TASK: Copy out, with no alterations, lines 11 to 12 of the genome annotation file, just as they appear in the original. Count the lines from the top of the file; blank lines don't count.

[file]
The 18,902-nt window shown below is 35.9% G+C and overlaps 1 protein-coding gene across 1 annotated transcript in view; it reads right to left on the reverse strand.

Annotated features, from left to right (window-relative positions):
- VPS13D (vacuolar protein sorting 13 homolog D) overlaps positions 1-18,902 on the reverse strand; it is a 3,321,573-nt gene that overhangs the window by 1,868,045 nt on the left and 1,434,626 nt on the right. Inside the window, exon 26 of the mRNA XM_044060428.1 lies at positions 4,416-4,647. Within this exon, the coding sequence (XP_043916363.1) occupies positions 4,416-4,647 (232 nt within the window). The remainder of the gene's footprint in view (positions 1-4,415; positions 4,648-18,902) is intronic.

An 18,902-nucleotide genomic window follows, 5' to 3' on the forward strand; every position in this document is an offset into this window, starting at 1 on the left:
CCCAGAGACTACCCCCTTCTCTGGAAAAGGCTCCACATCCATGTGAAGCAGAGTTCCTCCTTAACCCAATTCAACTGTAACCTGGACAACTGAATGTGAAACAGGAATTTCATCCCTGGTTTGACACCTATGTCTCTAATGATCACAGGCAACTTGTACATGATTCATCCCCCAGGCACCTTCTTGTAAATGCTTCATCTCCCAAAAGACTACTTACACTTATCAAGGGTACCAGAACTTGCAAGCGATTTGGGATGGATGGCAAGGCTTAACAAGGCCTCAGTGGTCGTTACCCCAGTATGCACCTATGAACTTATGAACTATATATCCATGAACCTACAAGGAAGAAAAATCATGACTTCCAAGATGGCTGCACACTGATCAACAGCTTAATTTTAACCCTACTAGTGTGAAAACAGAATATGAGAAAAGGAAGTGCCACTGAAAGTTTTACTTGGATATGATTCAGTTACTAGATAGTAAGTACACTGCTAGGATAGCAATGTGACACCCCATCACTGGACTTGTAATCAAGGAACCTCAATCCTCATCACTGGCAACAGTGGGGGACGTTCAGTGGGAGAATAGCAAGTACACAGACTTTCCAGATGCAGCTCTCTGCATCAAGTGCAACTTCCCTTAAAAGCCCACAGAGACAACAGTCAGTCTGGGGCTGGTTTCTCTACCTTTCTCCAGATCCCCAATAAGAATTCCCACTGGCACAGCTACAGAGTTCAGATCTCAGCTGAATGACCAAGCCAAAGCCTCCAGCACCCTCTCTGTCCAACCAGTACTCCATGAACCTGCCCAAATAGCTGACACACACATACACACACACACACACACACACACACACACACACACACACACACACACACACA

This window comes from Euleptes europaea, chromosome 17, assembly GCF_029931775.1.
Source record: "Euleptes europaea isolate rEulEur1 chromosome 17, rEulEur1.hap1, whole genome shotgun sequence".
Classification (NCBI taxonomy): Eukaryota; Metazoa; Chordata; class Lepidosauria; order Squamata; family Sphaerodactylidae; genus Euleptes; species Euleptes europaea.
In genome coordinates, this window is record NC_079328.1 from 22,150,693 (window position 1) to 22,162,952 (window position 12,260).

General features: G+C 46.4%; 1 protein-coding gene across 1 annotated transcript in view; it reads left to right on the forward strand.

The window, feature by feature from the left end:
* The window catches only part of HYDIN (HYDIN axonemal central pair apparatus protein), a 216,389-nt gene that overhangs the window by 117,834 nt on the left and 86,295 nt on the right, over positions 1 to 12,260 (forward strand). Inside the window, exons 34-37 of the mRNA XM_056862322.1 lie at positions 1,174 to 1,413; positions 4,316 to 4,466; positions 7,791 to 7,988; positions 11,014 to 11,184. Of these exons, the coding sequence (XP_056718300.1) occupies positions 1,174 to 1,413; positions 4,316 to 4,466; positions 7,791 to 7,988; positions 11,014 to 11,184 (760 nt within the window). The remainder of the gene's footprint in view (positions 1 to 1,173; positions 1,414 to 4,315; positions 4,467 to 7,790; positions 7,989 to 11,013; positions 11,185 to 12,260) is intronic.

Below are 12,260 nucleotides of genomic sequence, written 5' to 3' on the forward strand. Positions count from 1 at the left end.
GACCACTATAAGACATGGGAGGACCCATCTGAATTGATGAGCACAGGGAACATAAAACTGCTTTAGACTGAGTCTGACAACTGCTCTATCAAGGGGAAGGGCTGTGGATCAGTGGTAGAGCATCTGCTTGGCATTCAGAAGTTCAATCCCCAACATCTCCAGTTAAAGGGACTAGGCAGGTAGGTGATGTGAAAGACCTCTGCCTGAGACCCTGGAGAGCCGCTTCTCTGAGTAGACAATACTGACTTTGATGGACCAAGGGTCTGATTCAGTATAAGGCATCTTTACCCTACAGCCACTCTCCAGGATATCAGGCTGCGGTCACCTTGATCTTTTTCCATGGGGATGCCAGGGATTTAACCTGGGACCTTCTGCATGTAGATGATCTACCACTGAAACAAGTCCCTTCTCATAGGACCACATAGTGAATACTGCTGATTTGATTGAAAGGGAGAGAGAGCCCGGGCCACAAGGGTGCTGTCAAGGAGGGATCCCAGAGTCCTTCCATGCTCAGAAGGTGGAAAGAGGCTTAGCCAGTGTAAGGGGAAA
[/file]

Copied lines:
The window, feature by feature from the left end:
* The window catches only part of HYDIN (HYDIN axonemal central pair apparatus protein), a 216,389-nt gene that overhangs the window by 117,834 nt on the left and 86,295 nt on the right, over positions 1 to 12,260 (forward strand). Inside the window, exons 34-37 of the mRNA XM_056862322.1 lie at positions 1,174 to 1,413; positions 4,316 to 4,466; positions 7,791 to 7,988; positions 11,014 to 11,184. Of these exons, the coding sequence (XP_056718300.1) occupies positions 1,174 to 1,413; positions 4,316 to 4,466; positions 7,791 to 7,988; positions 11,014 to 11,184 (760 nt within the window). The remainder of the gene's footprint in view (positions 1 to 1,173; positions 1,414 to 4,315; positions 4,467 to 7,790; positions 7,989 to 11,013; positions 11,185 to 12,260) is intronic.